White Sox

Crane old-timers recall the good times

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Crane old-timers recall the good times

Eugene Ford, Tim Robinson, Carl Merritt, and James Jackson remember the way it was in the 1950s, 1960s, and 1970s when Richard T. Crane Technical Preparatory High School was a showplace on the West Side. They are saddened by recent reports that the 121-year-old school is being "phased out" by the Chicago Board of Education.

"Crane was another world back then," said Ford, a 1965 graduate who was the Chicago Sun-Times Player of the Year in basketball. "America was coming into its own with issues that had to be dealt with. We rode the back of the civil rights movement. Doors opened up. We pursued opportunities."

"To hear that Crane is closing is sad. They talk about (former Chicago Bears owner and coach) George Halas being the most famous alumnus of the school. But there were a million George Halases at Crane. Basketball was king. There were many good teams and players who brought the student body together, that created great school spirit and pride."

Last Wednesday, Chicago Public Schools CEO Jean-Claude Brizard announced that Crane and Dyett would be slowly phased out of existence and four struggling elementary schools would be closed by summer. Crane will stop enrolling freshmen and the dwindling student body will begin sharing space with Talent Development Charter School.

Crane built its reputation on basketball and its West Side rivalry with Marshall. Ford led Crane to the 1964 city championship. Robinson led Crane to the 1957 Public League title. Jackson was an All-State selection in 1974. For 40 years, Merritt has organized the CraneMarshall reunion that annually attracts 300 to 500 alumni.

The school has produced many outstanding basketball players, some of whom went on to compete in the NBA. The list also includes Tony Allen, Cory Blackwell, Dan Davis, Ken Colliers Norman, Bob Dillard, Anthony Manuel, Joe Daughrity, Jerome Freeman, Nate Williams, Andre Wakefield, Joe Reiff and Sherron Collins.

It is argued in some circles that too much basketball and not enough academics, the same formula that ended King's basketball dynasty, was the reason behind Crane's demise. That and too much violence and the razing of the Henry Horner and Rockwell Gardens housing projects that effectively turned the community from a neighborhood to transient.

"We had a West Side neighborhood then," Ford recalled. "Now the kids are bused in. They are transients. The neighborhood has broken down. The family was more intact then, more structured. You don't have that today."

But, Ford insists, there is always politics. "So many school superintendents come to Chicago. All of them come with new ideas of how to fix the problem of the public schools. But we've never had one superintendent who was a product of city schools, someone who knows what is going on from within the system," he said.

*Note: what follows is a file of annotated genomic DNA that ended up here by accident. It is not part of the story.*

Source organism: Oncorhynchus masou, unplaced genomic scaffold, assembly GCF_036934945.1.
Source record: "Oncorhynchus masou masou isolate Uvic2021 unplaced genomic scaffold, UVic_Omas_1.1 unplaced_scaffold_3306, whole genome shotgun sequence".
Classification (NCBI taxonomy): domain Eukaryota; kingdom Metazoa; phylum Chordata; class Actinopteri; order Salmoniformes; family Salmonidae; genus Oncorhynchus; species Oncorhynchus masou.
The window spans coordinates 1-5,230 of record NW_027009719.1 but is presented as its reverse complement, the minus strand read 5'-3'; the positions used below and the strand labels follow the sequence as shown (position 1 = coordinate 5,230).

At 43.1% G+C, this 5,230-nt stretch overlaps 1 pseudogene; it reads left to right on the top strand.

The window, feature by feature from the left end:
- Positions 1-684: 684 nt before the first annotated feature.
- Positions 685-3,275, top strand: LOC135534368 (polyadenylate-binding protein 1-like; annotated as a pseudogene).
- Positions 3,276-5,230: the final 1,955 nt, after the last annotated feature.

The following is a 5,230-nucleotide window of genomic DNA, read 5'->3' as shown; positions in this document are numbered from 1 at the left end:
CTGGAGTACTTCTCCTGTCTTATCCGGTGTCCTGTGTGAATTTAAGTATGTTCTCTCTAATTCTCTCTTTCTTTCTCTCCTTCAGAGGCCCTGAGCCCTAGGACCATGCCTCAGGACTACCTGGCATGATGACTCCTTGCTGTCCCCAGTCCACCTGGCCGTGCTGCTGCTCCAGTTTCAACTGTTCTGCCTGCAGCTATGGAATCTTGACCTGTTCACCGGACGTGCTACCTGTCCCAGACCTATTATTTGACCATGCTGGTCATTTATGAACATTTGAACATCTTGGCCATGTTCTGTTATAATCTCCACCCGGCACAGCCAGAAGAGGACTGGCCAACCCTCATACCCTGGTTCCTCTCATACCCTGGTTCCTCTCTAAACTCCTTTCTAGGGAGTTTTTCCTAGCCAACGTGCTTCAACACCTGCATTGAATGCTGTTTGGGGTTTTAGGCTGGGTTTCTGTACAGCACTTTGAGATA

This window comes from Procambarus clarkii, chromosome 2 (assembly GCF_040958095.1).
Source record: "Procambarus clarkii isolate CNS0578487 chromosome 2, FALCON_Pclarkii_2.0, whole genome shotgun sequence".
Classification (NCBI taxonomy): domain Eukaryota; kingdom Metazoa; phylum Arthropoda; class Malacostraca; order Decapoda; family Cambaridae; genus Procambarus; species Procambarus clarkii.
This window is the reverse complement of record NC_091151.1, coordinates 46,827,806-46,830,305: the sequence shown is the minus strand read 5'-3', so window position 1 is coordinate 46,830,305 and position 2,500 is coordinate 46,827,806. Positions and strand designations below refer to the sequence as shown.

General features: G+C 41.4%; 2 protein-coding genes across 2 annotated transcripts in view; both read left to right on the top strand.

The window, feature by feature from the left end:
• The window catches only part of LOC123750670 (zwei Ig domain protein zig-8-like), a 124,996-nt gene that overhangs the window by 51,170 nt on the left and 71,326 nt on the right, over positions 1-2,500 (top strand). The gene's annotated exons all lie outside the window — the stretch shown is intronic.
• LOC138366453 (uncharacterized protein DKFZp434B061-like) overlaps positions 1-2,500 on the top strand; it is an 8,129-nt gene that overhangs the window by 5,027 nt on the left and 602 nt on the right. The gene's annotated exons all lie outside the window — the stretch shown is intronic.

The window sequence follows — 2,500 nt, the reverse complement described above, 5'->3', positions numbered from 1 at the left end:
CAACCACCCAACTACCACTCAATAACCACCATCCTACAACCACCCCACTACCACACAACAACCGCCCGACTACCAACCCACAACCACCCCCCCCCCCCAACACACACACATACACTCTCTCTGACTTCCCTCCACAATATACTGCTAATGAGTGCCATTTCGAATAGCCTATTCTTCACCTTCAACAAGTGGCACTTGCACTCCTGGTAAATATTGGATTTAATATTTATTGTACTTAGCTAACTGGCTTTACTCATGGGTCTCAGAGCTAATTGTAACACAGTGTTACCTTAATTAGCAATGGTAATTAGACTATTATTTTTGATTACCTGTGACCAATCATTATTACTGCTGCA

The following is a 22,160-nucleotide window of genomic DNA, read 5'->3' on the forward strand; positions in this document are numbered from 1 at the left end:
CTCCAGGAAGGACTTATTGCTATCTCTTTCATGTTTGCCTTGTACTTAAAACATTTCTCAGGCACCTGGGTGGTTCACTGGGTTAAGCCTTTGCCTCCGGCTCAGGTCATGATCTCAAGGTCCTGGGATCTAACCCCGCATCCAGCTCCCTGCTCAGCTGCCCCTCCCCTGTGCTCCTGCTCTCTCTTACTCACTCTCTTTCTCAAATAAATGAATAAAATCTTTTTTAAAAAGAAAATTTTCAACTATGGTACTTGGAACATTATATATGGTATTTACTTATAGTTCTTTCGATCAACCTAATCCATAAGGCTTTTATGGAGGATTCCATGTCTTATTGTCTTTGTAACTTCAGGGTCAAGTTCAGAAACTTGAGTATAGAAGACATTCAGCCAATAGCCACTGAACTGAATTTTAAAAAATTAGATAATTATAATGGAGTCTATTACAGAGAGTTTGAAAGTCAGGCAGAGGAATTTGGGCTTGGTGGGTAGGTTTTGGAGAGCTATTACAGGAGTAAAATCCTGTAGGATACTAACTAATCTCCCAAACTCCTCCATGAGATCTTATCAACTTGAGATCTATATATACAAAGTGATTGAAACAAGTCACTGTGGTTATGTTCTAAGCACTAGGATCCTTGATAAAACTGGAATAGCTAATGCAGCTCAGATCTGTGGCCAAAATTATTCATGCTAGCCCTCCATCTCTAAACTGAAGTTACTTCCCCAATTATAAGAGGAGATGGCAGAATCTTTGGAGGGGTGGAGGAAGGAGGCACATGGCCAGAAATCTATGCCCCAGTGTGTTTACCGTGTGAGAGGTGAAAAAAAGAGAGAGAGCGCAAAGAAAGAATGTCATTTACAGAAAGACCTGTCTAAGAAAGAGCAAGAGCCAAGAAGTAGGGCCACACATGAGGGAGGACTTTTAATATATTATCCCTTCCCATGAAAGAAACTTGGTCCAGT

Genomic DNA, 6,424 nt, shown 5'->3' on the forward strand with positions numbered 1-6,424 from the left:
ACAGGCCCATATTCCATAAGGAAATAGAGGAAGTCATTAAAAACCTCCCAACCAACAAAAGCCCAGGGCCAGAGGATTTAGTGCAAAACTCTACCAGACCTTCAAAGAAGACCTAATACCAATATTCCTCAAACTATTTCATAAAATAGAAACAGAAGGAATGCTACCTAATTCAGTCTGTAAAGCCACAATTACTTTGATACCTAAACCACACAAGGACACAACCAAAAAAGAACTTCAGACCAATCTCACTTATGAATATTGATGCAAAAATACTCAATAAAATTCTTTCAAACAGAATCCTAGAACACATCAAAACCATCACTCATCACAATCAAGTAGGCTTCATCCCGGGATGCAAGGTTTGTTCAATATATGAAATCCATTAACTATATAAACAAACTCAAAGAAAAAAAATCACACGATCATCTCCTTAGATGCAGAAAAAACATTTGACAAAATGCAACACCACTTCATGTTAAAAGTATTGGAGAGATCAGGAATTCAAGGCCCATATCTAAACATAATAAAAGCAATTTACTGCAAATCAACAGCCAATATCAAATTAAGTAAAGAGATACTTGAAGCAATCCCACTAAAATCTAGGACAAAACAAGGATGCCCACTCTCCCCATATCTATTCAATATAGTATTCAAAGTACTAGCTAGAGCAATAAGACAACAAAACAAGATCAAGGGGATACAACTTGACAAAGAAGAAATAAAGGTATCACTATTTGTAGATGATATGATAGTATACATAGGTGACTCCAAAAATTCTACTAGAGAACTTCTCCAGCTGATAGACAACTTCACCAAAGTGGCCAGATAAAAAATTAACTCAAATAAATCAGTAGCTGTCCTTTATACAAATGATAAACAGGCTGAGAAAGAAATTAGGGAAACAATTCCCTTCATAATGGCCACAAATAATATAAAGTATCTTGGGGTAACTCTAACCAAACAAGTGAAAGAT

Robinson, a minister, is reminded of the old gym with the running trackbalcony surrounding the playing floor. He recently spoke to players on the 2011-12 squad in the new gym. It is hard for him to believe that his alma mater is being phased out.

"If they are going to phase out the school, I'd be disappointed," he said. "Back then, there was a high spirit of pride in the school. I can't recall any major incidents. The student body was involved. There were a lot of activities, a lot of expectations because of the basketball team.

"Everyone made sure there was an environment where everybody looked forward to going to school. We have competition with Marshall but it was clean. CraneMarshall was the biggest rivalry in the city at that time. The students took great pride in it."

Jackson, who has lived in Australia for the last 30 years, attended Crane because all of his brothers and sisters and most of the kids in his neighborhood went there. Crane also had a tradition for producing good basketball teams and players.

"It was a tough school in a tough area and the thing I remember most even before I went to the school is I always heard stories from my brothers about the basketball teams," Jackson said. "It had a reputation as one of the best schools in the area for basketball."

Jackson attended Medill Primary and was recruited to Crane by coach Dan Davis, a Crane graduate who had played with Ford on the 1964 city championship team.

"To this day, I am in contact with Dan," Jackson said. "On my visit to Chicago last year, he did some personal training with my son. He took us to Crane to watch some games. I was proud to show my son my heritage of high school basketball."

"I can't imagine basketball without Crane on the West Side of Chicago. Crane developed me into the player I was, it kept me off the streets and out of trouble and gave me direction in life. I will certainly be sad to see the school gone, all those memories."